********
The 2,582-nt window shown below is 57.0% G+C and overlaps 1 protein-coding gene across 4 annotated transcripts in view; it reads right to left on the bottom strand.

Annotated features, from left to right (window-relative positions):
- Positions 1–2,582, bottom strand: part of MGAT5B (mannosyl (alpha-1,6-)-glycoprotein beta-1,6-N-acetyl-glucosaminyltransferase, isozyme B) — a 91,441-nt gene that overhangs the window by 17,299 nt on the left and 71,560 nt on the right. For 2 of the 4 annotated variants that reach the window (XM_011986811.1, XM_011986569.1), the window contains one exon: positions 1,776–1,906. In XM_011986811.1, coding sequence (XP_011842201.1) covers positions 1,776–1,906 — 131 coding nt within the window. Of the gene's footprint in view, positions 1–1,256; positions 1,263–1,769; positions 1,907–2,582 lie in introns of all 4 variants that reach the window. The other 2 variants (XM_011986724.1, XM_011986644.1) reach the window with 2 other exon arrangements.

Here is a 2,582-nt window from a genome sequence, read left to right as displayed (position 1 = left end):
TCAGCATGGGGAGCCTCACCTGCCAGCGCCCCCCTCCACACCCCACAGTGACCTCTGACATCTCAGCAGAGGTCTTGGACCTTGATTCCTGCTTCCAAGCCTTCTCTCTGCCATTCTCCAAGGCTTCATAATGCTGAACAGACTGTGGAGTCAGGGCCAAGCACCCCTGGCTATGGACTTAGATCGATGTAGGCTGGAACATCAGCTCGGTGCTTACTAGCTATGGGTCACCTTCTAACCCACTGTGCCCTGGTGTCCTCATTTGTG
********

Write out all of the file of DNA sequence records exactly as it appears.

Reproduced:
The 2,582-nt window shown below is 57.0% G+C and overlaps 1 protein-coding gene across 4 annotated transcripts in view; it reads right to left on the bottom strand.

Annotated features, from left to right (window-relative positions):
- Positions 1–2,582, bottom strand: part of MGAT5B (mannosyl (alpha-1,6-)-glycoprotein beta-1,6-N-acetyl-glucosaminyltransferase, isozyme B) — a 91,441-nt gene that overhangs the window by 17,299 nt on the left and 71,560 nt on the right. For 2 of the 4 annotated variants that reach the window (XM_011986811.1, XM_011986569.1), the window contains one exon: positions 1,776–1,906. In XM_011986811.1, coding sequence (XP_011842201.1) covers positions 1,776–1,906 — 131 coding nt within the window. Of the gene's footprint in view, positions 1–1,256; positions 1,263–1,769; positions 1,907–2,582 lie in introns of all 4 variants that reach the window. The other 2 variants (XM_011986724.1, XM_011986644.1) reach the window with 2 other exon arrangements.

Here is a 2,582-nt window from a genome sequence, read left to right as displayed (position 1 = left end):
TCAGCATGGGGAGCCTCACCTGCCAGCGCCCCCCTCCACACCCCACAGTGACCTCTGACATCTCAGCAGAGGTCTTGGACCTTGATTCCTGCTTCCAAGCCTTCTCTCTGCCATTCTCCAAGGCTTCATAATGCTGAACAGACTGTGGAGTCAGGGCCAAGCACCCCTGGCTATGGACTTAGATCGATGTAGGCTGGAACATCAGCTCGGTGCTTACTAGCTATGGGTCACCTTCTAACCCACTGTGCCCTGGTGTCCTCATTTGTG